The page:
Canberrans can finally breathe a collective sigh of relief!
The longest and strongest pollen season ever seen in the ACT is having its last gasp with pollen counts almost negligible and forecast to stay that way until July.
While the so-called ‘big sneeze’ of spring and summer had Canberrans reaching for the tissues and antihistamines, the sneeze and wheeze season continued thanks to a wet summer and a far-from-sporadic number of spores in the air.
Canberra’s pollen counter and researcher with the ANU’s School of Culture, History and Language, Professor Simon Haberle, said lower temperatures will put an end to the hay fever season, and we should be free of significant allergenic pollen until July.
Professor Haberle, who also runs pollen monitoring website Canberra Pollen and the Canberra Pollen App, said the end of the longest and strongest hay fever season in Canberra is just around the corner.
“We’ve been monitoring the air quality in Canberra for 10 years or so, and we’re now entering a really low period of pollen production in March,” he said.
“That will end with the spores from the Chinese elm and casuarina, which is the last of the allergenic tree pollen to be produced in our region.
“This year, we’ve seen those two trees produce higher amounts of pollen, especially the casuarina which is still producing high pollen. This is why some people will still be suffering from asthma and hay fever.”
Canberra’s has a reputation as the pollen capital of Australia, and the city saw a pollen season of record levels of grass pollen following prolonged periods of rain and a slightly milder than average summer that saw green grasses on every side of the fence.
The season also had high amounts of pollen from birch and elm trees, along with large amounts of Paterson’s curse, a purple-flowering weed that proliferated on paddocks and hillsides.
“Because we’ve had such a warm and wet season, that’s been the main cause of a longer and stronger pollen season,” said Professor Haberle.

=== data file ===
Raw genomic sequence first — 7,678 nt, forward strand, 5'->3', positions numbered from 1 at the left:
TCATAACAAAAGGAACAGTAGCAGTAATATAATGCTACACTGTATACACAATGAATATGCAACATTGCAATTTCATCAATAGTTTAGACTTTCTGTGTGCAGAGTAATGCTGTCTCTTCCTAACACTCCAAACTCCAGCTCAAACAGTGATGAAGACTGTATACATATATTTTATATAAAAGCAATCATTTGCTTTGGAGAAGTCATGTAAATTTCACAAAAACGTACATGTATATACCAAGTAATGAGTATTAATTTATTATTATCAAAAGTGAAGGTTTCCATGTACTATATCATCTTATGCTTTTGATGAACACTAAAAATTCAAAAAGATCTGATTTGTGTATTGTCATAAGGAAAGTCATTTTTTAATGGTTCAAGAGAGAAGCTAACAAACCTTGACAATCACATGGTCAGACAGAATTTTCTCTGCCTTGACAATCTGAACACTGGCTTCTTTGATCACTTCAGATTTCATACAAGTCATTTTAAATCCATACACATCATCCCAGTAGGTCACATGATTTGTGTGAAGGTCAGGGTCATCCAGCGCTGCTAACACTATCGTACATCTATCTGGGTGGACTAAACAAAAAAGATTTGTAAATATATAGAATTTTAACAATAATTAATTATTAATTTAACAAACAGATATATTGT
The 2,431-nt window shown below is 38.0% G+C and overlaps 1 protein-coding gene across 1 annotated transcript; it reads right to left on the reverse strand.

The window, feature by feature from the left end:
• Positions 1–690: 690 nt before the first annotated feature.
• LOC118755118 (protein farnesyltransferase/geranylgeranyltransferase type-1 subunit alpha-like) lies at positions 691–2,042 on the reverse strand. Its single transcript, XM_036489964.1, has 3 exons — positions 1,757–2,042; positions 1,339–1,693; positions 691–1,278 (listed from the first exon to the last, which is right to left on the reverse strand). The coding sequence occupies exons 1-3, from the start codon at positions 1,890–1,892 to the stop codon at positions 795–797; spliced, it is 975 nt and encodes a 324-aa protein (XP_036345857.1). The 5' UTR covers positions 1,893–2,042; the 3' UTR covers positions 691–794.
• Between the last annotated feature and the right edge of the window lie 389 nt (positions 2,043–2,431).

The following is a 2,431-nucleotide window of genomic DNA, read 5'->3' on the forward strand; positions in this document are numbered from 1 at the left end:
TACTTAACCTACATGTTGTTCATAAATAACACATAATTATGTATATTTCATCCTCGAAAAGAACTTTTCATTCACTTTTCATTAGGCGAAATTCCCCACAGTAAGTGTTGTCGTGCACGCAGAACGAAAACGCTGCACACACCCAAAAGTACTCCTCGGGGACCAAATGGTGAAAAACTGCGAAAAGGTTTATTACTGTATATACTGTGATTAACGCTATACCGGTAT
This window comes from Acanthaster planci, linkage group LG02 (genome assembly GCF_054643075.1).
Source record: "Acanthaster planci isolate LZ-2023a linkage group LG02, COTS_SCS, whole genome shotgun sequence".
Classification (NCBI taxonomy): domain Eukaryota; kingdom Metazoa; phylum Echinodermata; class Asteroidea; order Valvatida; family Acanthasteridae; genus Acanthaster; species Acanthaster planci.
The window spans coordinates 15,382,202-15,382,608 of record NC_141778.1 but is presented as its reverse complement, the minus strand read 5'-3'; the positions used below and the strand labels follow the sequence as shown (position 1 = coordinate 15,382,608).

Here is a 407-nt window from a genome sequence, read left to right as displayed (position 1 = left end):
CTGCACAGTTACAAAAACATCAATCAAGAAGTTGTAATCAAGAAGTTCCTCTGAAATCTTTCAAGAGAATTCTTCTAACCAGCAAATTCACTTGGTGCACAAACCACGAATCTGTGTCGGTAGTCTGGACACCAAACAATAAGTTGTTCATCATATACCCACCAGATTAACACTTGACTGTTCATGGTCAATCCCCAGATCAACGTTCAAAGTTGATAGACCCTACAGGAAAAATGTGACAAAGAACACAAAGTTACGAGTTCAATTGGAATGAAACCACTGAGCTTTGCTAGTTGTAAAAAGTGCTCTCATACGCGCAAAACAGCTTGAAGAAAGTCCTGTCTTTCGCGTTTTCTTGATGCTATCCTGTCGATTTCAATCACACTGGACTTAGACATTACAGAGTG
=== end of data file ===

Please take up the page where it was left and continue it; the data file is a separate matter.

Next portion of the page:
“We’ll have some reprieve until July when some of the winter flowering trees, such as the various species of pine, start up again.”
The end of the pollen season comes as two researchers from the ANU discovered that the key to stopping allergic conditions lies with a natural response deep within the immune system that is driven by a protein in the body called neuritin.
For people with allergies, when the immune system overreacts to allergens – such as pollen, dust or peanuts – it produces antibodies called Immunoglobulin E (IgE). The researchers found an excessive amount of neuritin in the immune systems of people who didn’t suffer from allergies.
Professor Carola Vinuesa said their findings could lead to a completely new approach to treat allergies and autoimmune diseases.
“If this approach is successful, we would not need to deplete important immune cells nor dampen the entire immune system,” said Professor Vinuesa. “Instead, we would only need to use the proteins our own body uses to ensure immune tolerance.”
Professor Haberle said during the past weekend, he recorded some high amounts of casuarina pollen but anticipates this will subside with lower temperatures this week. Canberra also shivered through its coldest March day on record on Sunday, 14 March, with a maximum temperature of only 15.9 degrees.
“April, May and June are really the three months when Canberra is free of any bad pollen, but we’ll keep monitoring just to see if any of that changes,” he said.
Professor Haberle also said there is no doubt that climate change is also having an impact on the pollen season.
“We expect our climate is going to change significantly so periods of high rainfall and dry years will also change our air quality quite significantly, either through pollen or smoke particles which we’ve experienced during the past couple of years.”